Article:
Following several unsuccessful attempts to implement a parallel computing platform for R statistical software, I am showing here my current approach that is largely influenced by a recent paper on cluster programming in c’t 6/06 by Oliver Lau (sorry, no online version). My primary interest is with the R library snow (or snow-ft) that offers the function clusterApplyLB. This function is all I need for my R programs.
Now it gets more complicated: library(snow) depends on library(Rmpi): Hao Yu has an excellent description at www.stats.uwo.ca/faculty/yu/Rmpi how to set up the mpi layer with MPICH2. I am currently experimenting with DeinoMPI a closely related high performance Windows interface. According to its developer David Ashton it has the following advantages
First, DeinoMPI does not require MPI applications to be started by mpiexec in order to call MPI_Comm_spawn so you could load Rmpi from the Rgui.exe without having to bother with calling mpiexec. Second, DeinoMPI loads the user profile when starting applications so if you query the user’s temporary directory you will get the user specific path and not the Windows system temp directory. Third, DeinoMPI handles arguments with spaces correctly if you quote them so you can pass environment variables with spaces in them. Fourth, DeinoMPI allows you to use the MPI Info object to pass extra options to MPI_Comm_spawn like drive mappings. So you could create an MPI_Info object and set wdir=z:\ and map=z:\\server\share. Then pass this info object in with the MPI_Comm_spawn command and you could map a network drive and launch an executable from this drive.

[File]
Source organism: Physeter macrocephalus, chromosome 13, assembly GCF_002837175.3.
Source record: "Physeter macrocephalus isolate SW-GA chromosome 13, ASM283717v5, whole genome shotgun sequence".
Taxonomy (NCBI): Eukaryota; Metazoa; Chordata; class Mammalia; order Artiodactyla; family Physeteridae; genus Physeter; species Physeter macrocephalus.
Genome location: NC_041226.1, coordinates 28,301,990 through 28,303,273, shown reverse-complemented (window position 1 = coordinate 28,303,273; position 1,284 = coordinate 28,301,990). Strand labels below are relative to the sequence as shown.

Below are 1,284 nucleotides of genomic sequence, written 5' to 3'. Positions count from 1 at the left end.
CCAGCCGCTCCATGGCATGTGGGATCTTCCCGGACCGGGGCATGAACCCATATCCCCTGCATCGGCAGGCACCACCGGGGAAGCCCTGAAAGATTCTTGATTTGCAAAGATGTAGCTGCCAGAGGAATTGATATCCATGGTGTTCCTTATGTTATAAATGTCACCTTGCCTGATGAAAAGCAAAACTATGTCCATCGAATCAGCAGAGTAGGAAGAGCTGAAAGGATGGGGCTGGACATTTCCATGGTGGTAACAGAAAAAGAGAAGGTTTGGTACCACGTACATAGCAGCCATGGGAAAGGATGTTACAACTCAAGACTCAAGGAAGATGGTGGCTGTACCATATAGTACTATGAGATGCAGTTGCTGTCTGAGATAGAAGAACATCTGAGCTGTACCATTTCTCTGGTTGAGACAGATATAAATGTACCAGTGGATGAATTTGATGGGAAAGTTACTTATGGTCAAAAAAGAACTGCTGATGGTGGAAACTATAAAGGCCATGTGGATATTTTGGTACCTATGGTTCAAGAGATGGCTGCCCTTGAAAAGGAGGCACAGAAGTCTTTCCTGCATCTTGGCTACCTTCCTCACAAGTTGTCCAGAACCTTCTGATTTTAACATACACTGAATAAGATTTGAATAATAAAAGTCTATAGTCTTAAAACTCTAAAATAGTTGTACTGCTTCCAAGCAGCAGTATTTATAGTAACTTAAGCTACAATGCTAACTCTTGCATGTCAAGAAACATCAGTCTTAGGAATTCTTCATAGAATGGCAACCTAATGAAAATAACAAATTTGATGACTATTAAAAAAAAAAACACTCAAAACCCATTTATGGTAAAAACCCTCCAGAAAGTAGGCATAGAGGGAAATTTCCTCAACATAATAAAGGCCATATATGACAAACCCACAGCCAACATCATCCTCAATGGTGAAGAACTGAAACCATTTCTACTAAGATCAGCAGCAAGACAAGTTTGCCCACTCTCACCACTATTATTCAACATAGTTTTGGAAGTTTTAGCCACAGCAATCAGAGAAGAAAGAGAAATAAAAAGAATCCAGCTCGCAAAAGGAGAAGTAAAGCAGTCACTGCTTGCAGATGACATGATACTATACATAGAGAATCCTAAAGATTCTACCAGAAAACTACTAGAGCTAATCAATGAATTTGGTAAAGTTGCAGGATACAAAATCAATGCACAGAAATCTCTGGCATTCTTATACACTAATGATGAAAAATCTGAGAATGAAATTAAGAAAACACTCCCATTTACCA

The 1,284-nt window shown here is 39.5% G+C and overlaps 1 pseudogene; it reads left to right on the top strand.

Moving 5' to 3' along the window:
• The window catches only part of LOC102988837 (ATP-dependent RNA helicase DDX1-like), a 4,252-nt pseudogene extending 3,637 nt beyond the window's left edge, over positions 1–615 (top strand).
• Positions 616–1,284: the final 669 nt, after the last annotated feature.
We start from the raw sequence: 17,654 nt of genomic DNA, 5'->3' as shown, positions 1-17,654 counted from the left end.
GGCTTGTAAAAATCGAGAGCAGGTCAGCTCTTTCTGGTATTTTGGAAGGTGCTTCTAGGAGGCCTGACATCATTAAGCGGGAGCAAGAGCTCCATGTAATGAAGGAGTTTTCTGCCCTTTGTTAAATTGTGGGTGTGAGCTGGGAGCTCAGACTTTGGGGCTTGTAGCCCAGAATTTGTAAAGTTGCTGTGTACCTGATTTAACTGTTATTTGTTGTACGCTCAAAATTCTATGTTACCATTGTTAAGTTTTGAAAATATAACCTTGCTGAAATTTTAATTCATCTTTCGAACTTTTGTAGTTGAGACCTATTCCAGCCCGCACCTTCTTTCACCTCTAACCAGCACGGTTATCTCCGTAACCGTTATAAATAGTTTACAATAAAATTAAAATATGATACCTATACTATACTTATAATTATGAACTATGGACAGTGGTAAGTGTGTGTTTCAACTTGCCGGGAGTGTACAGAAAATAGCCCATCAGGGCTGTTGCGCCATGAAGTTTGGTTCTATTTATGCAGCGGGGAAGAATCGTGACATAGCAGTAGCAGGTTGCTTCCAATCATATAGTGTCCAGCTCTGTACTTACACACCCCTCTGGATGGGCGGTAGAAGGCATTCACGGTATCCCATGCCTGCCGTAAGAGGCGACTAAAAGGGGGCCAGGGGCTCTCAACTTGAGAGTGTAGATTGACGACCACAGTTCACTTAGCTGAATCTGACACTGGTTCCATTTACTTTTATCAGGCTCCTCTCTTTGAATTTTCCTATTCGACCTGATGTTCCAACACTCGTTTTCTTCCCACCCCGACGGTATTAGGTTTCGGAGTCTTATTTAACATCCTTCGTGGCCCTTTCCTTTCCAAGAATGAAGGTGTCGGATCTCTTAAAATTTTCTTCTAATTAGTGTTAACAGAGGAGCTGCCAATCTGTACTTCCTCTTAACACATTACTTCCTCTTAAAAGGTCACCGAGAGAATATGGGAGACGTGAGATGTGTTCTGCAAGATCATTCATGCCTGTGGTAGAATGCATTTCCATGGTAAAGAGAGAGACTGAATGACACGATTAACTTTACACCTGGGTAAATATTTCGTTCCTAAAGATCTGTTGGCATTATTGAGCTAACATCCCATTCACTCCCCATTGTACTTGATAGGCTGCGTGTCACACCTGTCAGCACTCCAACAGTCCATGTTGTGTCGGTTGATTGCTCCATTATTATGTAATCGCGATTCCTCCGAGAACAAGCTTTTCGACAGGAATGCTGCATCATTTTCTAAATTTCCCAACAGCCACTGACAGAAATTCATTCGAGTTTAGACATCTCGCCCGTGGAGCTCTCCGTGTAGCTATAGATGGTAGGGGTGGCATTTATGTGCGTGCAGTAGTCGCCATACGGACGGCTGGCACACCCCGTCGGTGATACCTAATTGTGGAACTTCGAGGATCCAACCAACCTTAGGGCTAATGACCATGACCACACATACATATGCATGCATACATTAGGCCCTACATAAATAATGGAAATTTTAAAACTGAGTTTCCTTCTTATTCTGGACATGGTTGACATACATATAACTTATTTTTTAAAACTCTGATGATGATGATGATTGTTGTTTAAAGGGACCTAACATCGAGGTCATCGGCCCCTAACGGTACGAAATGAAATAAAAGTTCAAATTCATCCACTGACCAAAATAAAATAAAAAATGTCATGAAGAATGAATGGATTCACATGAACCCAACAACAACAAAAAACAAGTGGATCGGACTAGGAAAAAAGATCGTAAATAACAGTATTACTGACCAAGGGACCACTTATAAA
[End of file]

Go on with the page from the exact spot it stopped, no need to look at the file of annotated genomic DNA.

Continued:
So far the Rmpi package is compiled for MPICH2 (not DeinoMPI) so it won’t run with only DeinoMPI installed but there is a good chance that this will change in the near future.
Further useful references are in the R newsletter 2003, p21 cran.r-project.org/doc/Rnewsand a paper in the UW Biostatistics Working Paper Series on “Simple Parallel Statistical Computing in R” by Anthony Rossini and LukeTierney.
BTW, haplotypes of the hapmap project were computed on a 110 node cluster provided by both Peter Donnelly’s Mathematical Genetics Group www.stats.ox.ac.uk based at the Oxford Centre for Gene Function and by a 128 node compute cluster provided by the Oxford e-Science Centre e-science.ox.ac.uk as part of the National Grid Service[to be cont’d…].